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Thread: What Are You Reading?

  1. #1786
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    Default Re: What Are You Reading?

    The Things We Cannot Say: A WWII Historical Fiction by Kelly Rimmer.
    Must admit I discovered a lot of things for myself from this book and also realized how poor is my vocabulary.
    Going to use word generator tool now more often https://word-finder.com/words-that-start-with/nix/ and boost it hopefully.
    Last edited by mike9199; 11-14-2022 at 04:18 PM.

  2. #1787
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    Default Re: What Are You Reading?

    “The Lincoln Highway” by Amor Towles, author of “A Gentleman in Moscow”. Boys’ road trip and misadventures in the early 1950s.

  3. #1788
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    Default Re: What Are You Reading?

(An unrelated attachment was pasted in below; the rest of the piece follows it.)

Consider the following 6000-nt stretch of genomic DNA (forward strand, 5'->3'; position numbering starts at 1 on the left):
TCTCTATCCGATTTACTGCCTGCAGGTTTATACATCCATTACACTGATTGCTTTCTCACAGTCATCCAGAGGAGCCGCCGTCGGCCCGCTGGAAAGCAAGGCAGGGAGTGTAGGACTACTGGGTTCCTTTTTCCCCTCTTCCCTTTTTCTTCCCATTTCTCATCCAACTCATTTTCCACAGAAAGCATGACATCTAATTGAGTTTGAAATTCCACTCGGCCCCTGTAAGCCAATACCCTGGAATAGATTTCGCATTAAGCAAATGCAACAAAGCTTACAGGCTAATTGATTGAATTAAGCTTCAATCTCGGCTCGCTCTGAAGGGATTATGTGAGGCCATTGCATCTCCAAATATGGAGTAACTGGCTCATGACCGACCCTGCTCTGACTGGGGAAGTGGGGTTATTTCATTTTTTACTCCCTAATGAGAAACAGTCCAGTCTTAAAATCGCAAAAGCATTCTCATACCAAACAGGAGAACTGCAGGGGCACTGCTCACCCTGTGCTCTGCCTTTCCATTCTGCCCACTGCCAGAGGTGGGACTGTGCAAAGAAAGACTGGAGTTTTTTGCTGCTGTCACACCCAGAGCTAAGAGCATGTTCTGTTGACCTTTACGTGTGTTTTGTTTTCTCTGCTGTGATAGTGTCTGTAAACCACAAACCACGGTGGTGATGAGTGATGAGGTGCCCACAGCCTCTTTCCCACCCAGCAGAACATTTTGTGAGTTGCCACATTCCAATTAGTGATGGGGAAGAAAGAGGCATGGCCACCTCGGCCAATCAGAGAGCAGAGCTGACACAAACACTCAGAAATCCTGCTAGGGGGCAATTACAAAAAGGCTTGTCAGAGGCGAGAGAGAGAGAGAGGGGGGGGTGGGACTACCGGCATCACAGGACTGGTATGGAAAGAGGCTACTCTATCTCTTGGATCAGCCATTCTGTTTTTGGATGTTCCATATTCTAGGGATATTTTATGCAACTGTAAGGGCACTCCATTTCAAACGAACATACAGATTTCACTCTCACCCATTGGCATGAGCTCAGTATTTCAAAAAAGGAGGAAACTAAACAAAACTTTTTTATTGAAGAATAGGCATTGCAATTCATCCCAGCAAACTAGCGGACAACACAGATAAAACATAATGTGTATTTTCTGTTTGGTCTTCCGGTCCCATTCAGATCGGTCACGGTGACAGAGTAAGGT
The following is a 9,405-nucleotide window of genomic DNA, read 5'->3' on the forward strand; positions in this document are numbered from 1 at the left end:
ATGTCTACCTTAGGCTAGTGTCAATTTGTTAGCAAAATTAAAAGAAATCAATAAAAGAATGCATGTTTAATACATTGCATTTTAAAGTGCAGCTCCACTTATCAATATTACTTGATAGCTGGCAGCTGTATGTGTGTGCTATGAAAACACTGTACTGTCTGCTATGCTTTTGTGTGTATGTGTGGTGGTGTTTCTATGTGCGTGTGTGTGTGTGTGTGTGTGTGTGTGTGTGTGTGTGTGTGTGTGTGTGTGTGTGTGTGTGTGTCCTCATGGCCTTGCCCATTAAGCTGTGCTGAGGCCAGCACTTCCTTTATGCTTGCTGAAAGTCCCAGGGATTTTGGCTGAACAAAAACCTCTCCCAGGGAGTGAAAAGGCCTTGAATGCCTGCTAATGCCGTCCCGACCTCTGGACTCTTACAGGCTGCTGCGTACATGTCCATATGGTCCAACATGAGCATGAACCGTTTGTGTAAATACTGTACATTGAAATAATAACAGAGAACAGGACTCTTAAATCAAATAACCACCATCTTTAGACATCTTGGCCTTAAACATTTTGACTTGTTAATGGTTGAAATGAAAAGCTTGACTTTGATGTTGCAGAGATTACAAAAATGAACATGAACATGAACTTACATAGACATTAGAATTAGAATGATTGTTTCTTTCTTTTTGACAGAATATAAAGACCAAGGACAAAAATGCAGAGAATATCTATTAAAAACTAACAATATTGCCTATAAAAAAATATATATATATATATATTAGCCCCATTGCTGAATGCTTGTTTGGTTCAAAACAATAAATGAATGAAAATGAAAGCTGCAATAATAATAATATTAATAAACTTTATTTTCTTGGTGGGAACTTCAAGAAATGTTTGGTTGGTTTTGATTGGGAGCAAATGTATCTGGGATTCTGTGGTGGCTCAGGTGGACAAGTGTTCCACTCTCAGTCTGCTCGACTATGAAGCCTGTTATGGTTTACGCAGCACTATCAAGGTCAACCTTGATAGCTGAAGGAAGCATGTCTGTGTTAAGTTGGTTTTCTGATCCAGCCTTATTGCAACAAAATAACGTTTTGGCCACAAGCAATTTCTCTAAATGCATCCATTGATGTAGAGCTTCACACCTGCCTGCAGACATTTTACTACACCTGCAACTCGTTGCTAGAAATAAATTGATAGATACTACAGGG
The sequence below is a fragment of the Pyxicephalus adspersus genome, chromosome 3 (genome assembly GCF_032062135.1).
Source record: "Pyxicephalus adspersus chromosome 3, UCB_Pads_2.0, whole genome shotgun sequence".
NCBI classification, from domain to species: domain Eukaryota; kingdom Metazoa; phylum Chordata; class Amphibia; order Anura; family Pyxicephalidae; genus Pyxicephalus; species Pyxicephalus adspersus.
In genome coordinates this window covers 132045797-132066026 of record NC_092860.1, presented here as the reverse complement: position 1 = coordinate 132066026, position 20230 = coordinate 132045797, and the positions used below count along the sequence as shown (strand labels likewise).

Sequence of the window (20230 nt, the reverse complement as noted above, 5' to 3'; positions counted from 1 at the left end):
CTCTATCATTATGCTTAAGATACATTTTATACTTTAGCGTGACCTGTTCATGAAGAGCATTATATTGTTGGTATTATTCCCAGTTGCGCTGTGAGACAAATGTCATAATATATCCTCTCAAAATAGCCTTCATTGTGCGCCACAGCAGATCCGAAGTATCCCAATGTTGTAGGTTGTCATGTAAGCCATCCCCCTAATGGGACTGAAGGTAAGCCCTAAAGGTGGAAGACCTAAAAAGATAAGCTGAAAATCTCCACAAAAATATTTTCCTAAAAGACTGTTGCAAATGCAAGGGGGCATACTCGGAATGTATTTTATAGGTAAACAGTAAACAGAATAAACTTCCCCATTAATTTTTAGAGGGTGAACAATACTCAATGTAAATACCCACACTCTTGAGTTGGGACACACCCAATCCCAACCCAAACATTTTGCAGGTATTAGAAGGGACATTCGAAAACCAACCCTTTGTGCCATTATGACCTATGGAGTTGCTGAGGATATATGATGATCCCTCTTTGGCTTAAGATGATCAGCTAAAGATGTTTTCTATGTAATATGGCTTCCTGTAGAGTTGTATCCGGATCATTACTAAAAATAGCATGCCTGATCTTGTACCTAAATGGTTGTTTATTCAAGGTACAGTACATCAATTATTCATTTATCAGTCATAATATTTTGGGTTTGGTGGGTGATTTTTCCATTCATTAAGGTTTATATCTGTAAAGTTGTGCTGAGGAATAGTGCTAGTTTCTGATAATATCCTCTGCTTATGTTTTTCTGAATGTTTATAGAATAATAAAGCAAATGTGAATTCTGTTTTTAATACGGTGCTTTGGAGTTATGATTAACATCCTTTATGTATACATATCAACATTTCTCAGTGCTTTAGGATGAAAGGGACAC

Sharpes Assassin - yes Bernard Cornwell has another Sharpe novel out with yet another in the making. This one is immediately post Waterloo.
    Larks

    “It’s impossible”, said pride.
    “It’s risky”, said experience.
    “It’s pointless”, said reason.
    “Give it a try”, whispered the heart.

    LPBC Beneficiary

    "Keep away from people who try to belittle your ambitions. Small people always do that, but the really great make you feel that you, too, can become great!"

  4. #1789
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    Default Re: What Are You Reading?

    Bulhakov's the Master and Margarita, again.
    WszystekPoTrochu's signature available only for premium forum users.

  5. #1790
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    Quote Originally Posted by WszystekPoTrochu View Post
    Bulhakov's the Master and Margarita, again.

    My wife is a theater director. she and her theater company turned that into play in 1997. It's been to the Adelaide Fringe in Oz, toured Canada, and won multiple awards in both countries. Also to the Charleston, South Carolina's Spoleto festival, the American offshoot of the big arts festival in Spoleto Italy.